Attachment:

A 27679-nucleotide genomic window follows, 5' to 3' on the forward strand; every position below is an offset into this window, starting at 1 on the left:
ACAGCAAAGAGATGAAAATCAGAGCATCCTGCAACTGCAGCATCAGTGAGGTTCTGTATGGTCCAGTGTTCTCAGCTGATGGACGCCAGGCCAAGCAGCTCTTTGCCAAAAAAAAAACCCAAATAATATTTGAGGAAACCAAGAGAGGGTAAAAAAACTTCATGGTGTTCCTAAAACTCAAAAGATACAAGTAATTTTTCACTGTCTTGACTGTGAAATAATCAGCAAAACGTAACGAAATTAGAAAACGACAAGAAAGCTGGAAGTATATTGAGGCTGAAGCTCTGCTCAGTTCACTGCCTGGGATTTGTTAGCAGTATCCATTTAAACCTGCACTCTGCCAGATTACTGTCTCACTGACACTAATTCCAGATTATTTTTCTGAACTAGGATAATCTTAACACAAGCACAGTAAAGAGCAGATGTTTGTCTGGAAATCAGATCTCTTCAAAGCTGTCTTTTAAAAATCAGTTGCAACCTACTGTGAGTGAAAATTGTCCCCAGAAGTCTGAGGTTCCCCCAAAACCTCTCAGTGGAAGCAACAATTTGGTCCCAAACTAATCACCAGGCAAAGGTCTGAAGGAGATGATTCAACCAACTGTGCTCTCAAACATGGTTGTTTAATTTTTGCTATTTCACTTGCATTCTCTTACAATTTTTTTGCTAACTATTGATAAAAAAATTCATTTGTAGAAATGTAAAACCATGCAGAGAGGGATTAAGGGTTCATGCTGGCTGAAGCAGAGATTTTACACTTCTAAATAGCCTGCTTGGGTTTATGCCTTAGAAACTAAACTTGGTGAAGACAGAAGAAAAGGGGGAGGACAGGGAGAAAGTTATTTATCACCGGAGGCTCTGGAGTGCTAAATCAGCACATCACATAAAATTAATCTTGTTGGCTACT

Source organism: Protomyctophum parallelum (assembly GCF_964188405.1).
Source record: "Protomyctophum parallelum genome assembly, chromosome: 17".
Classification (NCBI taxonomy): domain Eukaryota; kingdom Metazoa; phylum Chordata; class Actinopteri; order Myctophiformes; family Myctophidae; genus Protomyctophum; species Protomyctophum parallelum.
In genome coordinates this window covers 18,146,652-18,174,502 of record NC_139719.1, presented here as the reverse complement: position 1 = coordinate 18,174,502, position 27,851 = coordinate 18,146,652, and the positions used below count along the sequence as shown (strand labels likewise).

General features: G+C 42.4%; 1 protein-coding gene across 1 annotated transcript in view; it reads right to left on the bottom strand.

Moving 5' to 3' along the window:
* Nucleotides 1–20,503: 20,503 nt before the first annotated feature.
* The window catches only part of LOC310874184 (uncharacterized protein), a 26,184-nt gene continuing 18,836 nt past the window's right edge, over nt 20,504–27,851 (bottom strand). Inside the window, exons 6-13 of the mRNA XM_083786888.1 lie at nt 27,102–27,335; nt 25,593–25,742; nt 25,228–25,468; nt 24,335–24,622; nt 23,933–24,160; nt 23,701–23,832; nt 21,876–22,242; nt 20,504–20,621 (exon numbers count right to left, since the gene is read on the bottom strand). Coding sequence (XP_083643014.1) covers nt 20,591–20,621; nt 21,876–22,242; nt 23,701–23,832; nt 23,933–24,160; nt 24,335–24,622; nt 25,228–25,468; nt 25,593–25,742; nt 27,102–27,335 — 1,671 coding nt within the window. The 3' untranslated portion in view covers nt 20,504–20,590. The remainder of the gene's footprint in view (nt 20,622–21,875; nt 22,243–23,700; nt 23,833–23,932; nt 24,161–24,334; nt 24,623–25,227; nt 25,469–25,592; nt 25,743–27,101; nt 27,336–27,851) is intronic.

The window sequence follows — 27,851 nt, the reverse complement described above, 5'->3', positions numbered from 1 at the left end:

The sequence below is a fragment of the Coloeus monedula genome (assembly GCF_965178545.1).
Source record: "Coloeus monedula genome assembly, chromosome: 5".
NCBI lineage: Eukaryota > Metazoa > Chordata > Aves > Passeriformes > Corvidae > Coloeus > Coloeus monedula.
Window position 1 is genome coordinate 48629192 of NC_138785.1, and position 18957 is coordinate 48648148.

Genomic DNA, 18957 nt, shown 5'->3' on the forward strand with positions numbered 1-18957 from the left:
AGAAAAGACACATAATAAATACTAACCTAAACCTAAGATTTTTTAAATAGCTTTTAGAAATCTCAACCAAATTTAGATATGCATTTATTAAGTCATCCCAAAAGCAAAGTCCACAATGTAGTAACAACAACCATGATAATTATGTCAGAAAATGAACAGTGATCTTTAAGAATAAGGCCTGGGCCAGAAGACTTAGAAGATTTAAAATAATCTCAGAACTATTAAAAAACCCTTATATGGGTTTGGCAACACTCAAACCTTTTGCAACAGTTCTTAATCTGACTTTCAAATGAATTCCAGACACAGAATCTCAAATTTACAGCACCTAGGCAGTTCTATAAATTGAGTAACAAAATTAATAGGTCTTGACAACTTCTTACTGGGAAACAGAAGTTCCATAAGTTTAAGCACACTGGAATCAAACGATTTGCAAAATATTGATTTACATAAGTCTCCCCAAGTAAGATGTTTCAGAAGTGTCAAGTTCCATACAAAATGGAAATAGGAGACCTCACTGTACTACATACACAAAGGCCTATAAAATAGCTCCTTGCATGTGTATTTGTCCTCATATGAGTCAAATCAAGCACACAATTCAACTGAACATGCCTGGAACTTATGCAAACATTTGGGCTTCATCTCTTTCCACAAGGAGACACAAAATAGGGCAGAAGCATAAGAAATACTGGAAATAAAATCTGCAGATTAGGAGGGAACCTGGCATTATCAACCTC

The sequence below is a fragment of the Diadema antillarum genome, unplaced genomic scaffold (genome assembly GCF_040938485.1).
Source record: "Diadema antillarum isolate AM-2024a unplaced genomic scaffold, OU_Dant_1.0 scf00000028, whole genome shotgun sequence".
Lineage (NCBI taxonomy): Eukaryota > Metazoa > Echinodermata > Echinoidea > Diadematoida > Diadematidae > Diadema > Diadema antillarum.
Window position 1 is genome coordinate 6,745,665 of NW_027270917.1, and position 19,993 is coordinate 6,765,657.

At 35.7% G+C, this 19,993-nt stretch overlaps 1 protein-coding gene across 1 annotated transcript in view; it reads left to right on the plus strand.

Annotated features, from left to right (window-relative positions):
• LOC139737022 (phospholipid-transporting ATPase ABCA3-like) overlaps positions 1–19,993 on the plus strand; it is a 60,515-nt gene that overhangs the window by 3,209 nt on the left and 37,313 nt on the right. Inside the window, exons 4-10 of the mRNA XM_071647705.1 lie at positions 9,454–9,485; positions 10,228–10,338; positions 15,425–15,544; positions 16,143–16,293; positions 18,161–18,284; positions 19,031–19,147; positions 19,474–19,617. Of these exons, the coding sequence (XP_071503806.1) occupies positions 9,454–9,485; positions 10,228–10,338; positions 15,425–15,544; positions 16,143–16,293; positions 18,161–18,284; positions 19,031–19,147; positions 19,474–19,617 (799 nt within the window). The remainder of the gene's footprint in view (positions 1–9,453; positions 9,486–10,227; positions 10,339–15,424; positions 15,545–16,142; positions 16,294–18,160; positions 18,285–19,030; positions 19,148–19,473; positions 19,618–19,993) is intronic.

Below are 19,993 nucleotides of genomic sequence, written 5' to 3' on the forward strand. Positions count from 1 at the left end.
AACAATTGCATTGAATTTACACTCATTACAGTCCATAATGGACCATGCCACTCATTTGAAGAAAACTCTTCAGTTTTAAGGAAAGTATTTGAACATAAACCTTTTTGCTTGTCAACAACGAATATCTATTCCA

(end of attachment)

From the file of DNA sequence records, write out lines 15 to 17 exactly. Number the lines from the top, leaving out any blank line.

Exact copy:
Window position 1 is genome coordinate 48629192 of NC_138785.1, and position 18957 is coordinate 48648148.

Genomic DNA, 18957 nt, shown 5'->3' on the forward strand with positions numbered 1-18957 from the left:
AGAAAAGACACATAATAAATACTAACCTAAACCTAAGATTTTTTAAATAGCTTTTAGAAATCTCAACCAAATTTAGATATGCATTTATTAAGTCATCCCAAAAGCAAAGTCCACAATGTAGTAACAACAACCATGATAATTATGTCAGAAAATGAACAGTGATCTTTAAGAATAAGGCCTGGGCCAGAAGACTTAGAAGATTTAAAATAATCTCAGAACTATTAAAAAACCCTTATATGGGTTTGGCAACACTCAAACCTTTTGCAACAGTTCTTAATCTGACTTTCAAATGAATTCCAGACACAGAATCTCAAATTTACAGCACCTAGGCAGTTCTATAAATTGAGTAACAAAATTAATAGGTCTTGACAACTTCTTACTGGGAAACAGAAGTTCCATAAGTTTAAGCACACTGGAATCAAACGATTTGCAAAATATTGATTTACATAAGTCTCCCCAAGTAAGATGTTTCAGAAGTGTCAAGTTCCATACAAAATGGAAATAGGAGACCTCACTGTACTACATACACAAAGGCCTATAAAATAGCTCCTTGCATGTGTATTTGTCCTCATATGAGTCAAATCAAGCACACAATTCAACTGAACATGCCTGGAACTTATGCAAACATTTGGGCTTCATCTCTTTCCACAAGGAGACACAAAATAGGGCAGAAGCATAAGAAATACTGGAAATAAAATCTGCAGATTAGGAGGGAACCTGGCATTATCAACCTC